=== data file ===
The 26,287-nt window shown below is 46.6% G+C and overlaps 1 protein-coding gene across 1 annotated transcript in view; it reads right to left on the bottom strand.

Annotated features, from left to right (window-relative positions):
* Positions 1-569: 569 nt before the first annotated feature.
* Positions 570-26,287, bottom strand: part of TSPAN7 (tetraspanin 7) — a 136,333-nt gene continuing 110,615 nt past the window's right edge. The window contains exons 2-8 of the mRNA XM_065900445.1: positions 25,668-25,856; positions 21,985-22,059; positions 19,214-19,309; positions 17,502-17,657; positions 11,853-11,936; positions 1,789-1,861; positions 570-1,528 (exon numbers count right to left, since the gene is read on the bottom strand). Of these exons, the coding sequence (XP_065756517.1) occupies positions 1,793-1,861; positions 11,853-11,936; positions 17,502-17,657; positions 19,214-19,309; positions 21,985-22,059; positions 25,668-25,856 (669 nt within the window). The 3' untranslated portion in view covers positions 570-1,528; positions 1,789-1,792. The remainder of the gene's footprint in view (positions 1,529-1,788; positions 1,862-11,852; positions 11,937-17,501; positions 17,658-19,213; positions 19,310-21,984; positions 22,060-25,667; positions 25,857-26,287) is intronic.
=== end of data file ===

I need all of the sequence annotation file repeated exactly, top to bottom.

The 26,287-nt window shown below is 46.6% G+C and overlaps 1 protein-coding gene across 1 annotated transcript in view; it reads right to left on the bottom strand.

Annotated features, from left to right (window-relative positions):
* Positions 1-569: 569 nt before the first annotated feature.
* Positions 570-26,287, bottom strand: part of TSPAN7 (tetraspanin 7) — a 136,333-nt gene continuing 110,615 nt past the window's right edge. The window contains exons 2-8 of the mRNA XM_065900445.1: positions 25,668-25,856; positions 21,985-22,059; positions 19,214-19,309; positions 17,502-17,657; positions 11,853-11,936; positions 1,789-1,861; positions 570-1,528 (exon numbers count right to left, since the gene is read on the bottom strand). Of these exons, the coding sequence (XP_065756517.1) occupies positions 1,793-1,861; positions 11,853-11,936; positions 17,502-17,657; positions 19,214-19,309; positions 21,985-22,059; positions 25,668-25,856 (669 nt within the window). The 3' untranslated portion in view covers positions 570-1,528; positions 1,789-1,792. The remainder of the gene's footprint in view (positions 1,529-1,788; positions 1,862-11,852; positions 11,937-17,501; positions 17,658-19,213; positions 19,310-21,984; positions 22,060-25,667; positions 25,857-26,287) is intronic.